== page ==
Losses to unit holders and redemption pressure faced by JPMorgan Asset Management Company (AMC) in September 2015 have driven capital markets regulator SEBI to consider new investment limits for fund houses. According to a proposal under discussion, no fund manager would be allowed to invest more than 20% of a scheme in securities issued by companies belonging to a corporate group. While there are restrictions on the maximum amount that can be invested in a single company or sector, there is no cap on exposure to a single business group. The sector exposure limit is likely to be reduced to 25% from 30% while the single issuer limit may be brought down to 10% from 15%. The additional investment limit of 10% provided for securities issued by housing finance companies is also being reconsidered.

Equities and commodities market regulator SEBI has reiterated that research analysts — be it fundamental or technical — cannot deal/trade in securities that they recommend/follow in their research reports, 30 days before and five days after publishing a report. SEBI clarified in an informal guidance to Geojit BNP Paribas Financial Services that research entities shall not issue a research report that is not consistent with the views of individuals employed as analysts in a company.  SEBI added that in case contrarian views were held by research analysts employed in different teams of the research entity, the entity has to publish the report identifying the views of the different teams without altering them. The genesis of the issue lies in the fact that fundamental analysis is used to decide whether to buy a particular stock and technical analysis to decide when to buy and when to sell. Given the different nature of both the analyses, situations occur when a fundamental analyst gives a buy call on a stock while a technical analyst gives a sell call on the same stock. It also happens that while the retail research team of a brokerage house has a buy call on a scrip, the institutional research team may recommend otherwise.
A longstanding demand of distributors to get feeds of direct plan has finally been met. AMFI has sent a letter to fund houses communicating SEBI’s approval on providing feeds of direct plans to both distributors and RIAs. However, SEBI has asked fund houses to take prior approval of investors before sharing it with the intermediaries. Investors will have to give their consent in a standard format which is being worked out by AMFI. Also, SEBI has asked fund houses to issue a periodic declaration authorized by the trustees of AMCs that no consideration or brokerages are being paid to distributors or RIAs for such a service. Earlier, AMFI had requested SEBI to allow fund houses to provide direct plan feeds to the distributors and RIAs. It may be recalled that with the introduction of the direct plan, the distributor has been cut out. It was argued that tagging would enable the advisor to get access to client records for the investments recommended by him/her so that they could monitor their client portfolios. In other words, distributors wanted their ARNs to be tagged in direct applications so that they could get the feeds of schemes they recommend to their clients.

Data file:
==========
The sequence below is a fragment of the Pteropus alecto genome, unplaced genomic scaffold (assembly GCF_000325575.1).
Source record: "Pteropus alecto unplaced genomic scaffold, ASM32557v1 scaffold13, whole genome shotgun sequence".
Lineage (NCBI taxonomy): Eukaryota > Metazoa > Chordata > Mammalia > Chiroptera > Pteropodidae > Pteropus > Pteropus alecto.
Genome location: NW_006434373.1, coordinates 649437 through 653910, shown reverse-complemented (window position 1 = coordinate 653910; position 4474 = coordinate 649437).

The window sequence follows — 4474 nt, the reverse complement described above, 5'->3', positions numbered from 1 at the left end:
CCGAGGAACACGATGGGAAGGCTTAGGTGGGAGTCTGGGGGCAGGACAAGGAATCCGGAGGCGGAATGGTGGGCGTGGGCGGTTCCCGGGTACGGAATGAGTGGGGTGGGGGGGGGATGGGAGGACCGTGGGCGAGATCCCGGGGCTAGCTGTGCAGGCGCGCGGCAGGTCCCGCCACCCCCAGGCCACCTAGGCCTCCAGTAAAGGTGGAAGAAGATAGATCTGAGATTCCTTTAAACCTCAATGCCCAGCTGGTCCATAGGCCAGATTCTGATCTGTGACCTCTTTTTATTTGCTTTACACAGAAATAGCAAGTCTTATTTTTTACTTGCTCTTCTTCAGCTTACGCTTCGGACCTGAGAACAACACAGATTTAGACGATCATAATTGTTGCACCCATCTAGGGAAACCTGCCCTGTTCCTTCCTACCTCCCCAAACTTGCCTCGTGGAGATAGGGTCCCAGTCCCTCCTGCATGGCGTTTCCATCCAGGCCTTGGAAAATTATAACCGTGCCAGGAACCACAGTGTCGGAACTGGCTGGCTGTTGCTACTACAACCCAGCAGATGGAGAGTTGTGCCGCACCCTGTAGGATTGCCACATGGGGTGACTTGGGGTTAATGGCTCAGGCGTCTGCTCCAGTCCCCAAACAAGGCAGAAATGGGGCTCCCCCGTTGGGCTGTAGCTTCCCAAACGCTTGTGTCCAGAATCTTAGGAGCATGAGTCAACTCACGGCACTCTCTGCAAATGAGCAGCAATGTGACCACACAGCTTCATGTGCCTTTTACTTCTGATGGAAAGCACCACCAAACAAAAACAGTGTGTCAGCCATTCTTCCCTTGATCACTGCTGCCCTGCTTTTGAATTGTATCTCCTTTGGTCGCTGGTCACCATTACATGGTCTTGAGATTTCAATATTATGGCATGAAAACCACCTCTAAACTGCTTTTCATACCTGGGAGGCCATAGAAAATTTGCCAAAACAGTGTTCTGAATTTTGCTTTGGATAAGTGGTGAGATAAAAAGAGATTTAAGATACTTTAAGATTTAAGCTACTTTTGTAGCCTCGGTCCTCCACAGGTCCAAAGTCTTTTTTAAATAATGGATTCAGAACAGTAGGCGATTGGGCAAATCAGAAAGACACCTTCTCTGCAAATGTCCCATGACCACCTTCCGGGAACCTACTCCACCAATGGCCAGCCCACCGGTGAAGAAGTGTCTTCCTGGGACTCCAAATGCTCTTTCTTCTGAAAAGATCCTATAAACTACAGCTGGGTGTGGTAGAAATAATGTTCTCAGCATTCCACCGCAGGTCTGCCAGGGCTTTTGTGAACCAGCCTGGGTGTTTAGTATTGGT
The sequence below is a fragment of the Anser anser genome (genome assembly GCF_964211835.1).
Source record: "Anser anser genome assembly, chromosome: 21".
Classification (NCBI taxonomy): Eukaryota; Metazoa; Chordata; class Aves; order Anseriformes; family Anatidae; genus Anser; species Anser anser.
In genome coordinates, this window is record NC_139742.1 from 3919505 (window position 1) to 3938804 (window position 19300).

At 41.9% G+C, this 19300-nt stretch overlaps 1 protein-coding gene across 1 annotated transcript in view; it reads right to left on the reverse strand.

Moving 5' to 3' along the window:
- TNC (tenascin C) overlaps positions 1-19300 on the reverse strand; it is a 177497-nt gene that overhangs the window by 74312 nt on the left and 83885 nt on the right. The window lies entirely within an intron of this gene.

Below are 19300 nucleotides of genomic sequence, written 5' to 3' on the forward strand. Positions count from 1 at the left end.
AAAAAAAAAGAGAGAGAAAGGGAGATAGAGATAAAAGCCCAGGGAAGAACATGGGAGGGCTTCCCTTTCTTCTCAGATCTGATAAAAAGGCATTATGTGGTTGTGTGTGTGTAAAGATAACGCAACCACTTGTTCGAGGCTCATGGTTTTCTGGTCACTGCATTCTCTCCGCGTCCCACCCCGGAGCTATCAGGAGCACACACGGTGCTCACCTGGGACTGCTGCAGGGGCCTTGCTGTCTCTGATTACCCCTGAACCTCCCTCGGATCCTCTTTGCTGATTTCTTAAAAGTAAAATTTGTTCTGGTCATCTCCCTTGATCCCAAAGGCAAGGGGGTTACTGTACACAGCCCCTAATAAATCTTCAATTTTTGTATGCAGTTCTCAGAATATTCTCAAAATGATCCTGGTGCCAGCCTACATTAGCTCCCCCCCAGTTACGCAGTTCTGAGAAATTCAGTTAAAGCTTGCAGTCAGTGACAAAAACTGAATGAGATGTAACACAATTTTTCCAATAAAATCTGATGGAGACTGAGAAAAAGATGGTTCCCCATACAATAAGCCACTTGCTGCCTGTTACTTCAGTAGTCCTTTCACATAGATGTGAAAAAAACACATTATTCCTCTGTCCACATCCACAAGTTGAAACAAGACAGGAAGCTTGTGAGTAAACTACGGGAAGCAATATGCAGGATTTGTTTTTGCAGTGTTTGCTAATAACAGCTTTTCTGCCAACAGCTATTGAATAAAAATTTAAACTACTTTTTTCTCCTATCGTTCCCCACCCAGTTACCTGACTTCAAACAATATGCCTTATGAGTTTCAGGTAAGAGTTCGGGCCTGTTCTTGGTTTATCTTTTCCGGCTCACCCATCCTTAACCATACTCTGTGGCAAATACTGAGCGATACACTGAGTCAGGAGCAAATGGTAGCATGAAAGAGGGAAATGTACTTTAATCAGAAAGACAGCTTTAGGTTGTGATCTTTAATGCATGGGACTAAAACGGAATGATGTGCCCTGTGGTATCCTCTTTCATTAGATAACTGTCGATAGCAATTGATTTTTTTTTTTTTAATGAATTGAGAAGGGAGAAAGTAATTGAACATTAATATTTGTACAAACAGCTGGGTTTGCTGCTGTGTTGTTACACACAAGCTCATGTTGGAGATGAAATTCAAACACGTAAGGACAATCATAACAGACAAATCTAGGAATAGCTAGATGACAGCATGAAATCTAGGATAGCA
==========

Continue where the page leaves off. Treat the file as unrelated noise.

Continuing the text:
SEBI is likely to come out with a new regulation in which it will tighten disclosure norms for fund houses and intermediaries to make it more transparent. SEBI rules mandate fund houses to disclose commission payouts of top distributors on yearly basis on their respective websites. Currently, AMCs have to do due diligence of distributors who have multiple point presence (more than 20 locations), AUM over Rs.100 crore across industry in the retail category, commission received of over Rs. 1 crore per annum across industry and commission received of over Rs.50 lakh from a single mutual fund. In case a distributor has an excessive portfolio turnover, i.e. more than two times the industry average, AMCs have to do additional due diligence of such distributors.

Markets regulator, Securities and Exchange Board of India, will soon come out with measures to further strengthen investors’ confidence in the mutual fund sector. The mutual fund industry must come out with simple products that can be sold to people across India and they should be able to know the consequences i.e. the risks and rewards for investing in mutual funds. To increase investor participation in mutual fund sector SEBI had allowed cash transactions. This route has not been utilised to its full extent. Besides, online tractions mainly constitute about 16% and this route too has not been fully utilised.